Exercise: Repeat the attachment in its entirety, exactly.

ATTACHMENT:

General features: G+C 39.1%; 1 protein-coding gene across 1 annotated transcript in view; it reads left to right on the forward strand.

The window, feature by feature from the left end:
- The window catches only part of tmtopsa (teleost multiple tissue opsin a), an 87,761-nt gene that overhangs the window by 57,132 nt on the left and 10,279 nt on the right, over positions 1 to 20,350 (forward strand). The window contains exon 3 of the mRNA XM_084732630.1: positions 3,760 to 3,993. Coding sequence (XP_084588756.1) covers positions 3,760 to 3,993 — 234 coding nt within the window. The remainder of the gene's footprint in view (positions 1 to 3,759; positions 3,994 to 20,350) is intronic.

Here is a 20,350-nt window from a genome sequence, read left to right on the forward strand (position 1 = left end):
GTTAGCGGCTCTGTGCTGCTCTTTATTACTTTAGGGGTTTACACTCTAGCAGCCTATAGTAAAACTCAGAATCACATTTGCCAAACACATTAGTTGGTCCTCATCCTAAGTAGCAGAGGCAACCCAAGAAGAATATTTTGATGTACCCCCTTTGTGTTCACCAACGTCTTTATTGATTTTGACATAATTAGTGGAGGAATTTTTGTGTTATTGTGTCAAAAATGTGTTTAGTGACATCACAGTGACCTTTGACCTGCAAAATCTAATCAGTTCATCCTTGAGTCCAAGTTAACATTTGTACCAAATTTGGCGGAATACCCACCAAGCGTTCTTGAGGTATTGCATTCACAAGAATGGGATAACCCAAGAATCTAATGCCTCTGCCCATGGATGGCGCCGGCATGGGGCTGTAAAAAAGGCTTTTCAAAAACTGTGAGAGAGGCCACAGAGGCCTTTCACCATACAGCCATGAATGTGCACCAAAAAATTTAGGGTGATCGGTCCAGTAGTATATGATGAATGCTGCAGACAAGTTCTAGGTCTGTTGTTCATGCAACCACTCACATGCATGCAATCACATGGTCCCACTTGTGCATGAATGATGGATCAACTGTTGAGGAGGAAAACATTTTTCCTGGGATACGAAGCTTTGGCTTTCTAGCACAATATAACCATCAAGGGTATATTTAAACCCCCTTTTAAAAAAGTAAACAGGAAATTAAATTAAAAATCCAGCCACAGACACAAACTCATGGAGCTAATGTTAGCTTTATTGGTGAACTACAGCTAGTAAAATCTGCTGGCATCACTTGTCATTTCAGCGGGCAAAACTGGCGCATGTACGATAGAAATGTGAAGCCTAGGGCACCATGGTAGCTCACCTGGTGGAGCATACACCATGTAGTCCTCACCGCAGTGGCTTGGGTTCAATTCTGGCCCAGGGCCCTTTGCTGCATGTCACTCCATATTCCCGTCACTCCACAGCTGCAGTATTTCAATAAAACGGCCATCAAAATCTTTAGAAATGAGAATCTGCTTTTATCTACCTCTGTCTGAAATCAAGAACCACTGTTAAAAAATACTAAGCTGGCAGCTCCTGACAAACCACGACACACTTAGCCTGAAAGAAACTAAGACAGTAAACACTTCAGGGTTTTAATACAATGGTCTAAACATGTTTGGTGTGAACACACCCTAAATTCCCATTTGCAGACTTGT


General features: G+C 39.1%; 1 protein-coding gene across 1 annotated transcript in view; it reads left to right on the forward strand.

The window, feature by feature from the left end:
- The window catches only part of tmtopsa (teleost multiple tissue opsin a), an 87,761-nt gene that overhangs the window by 57,132 nt on the left and 10,279 nt on the right, over positions 1 to 20,350 (forward strand). The window contains exon 3 of the mRNA XM_084732630.1: positions 3,760 to 3,993. Coding sequence (XP_084588756.1) covers positions 3,760 to 3,993 — 234 coding nt within the window. The remainder of the gene's footprint in view (positions 1 to 3,759; positions 3,994 to 20,350) is intronic.

Here is a 20,350-nt window from a genome sequence, read left to right on the forward strand (position 1 = left end):
GTTAGCGGCTCTGTGCTGCTCTTTATTACTTTAGGGGTTTACACTCTAGCAGCCTATAGTAAAACTCAGAATCACATTTGCCAAACACATTAGTTGGTCCTCATCCTAAGTAGCAGAGGCAACCCAAGAAGAATATTTTGATGTACCCCCTTTGTGTTCACCAACGTCTTTATTGATTTTGACATAATTAGTGGAGGAATTTTTGTGTTATTGTGTCAAAAATGTGTTTAGTGACATCACAGTGACCTTTGACCTGCAAAATCTAATCAGTTCATCCTTGAGTCCAAGTTAACATTTGTACCAAATTTGGCGGAATACCCACCAAGCGTTCTTGAGGTATTGCATTCACAAGAATGGGATAACCCAAGAATCTAATGCCTCTGCCCATGGATGGCGCCGGCATGGGGCTGTAAAAAAGGCTTTTCAAAAACTGTGAGAGAGGCCACAGAGGCCTTTCACCATACAGCCATGAATGTGCACCAAAAAATTTAGGGTGATCGGTCCAGTAGTATATGATGAATGCTGCAGACAAGTTCTAGGTCTGTTGTTCATGCAACCACTCACATGCATGCAATCACATGGTCCCACTTGTGCATGAATGATGGATCAACTGTTGAGGAGGAAAACATTTTTCCTGGGATACGAAGCTTTGGCTTTCTAGCACAATATAACCATCAAGGGTATATTTAAACCCCCTTTTAAAAAAGTAAACAGGAAATTAAATTAAAAATCCAGCCACAGACACAAACTCATGGAGCTAATGTTAGCTTTATTGGTGAACTACAGCTAGTAAAATCTGCTGGCATCACTTGTCATTTCAGCGGGCAAAACTGGCGCATGTACGATAGAAATGTGAAGCCTAGGGCACCATGGTAGCTCACCTGGTGGAGCATACACCATGTAGTCCTCACCGCAGTGGCTTGGGTTCAATTCTGGCCCAGGGCCCTTTGCTGCATGTCACTCCATATTCCCGTCACTCCACAGCTGCAGTATTTCAATAAAACGGCCATCAAAATCTTTAGAAATGAGAATCTGCTTTTATCTACCTCTGTCTGAAATCAAGAACCACTGTTAAAAAATACTAAGCTGGCAGCTCCTGACAAACCACGACACACTTAGCCTGAAAGAAACTAAGACAGTAAACACTTCAGGGTTTTAATACAATGGTCTAAACATGTTTGGTGTGAACACACCCTAAATTCCCATTTGCAGACTTGT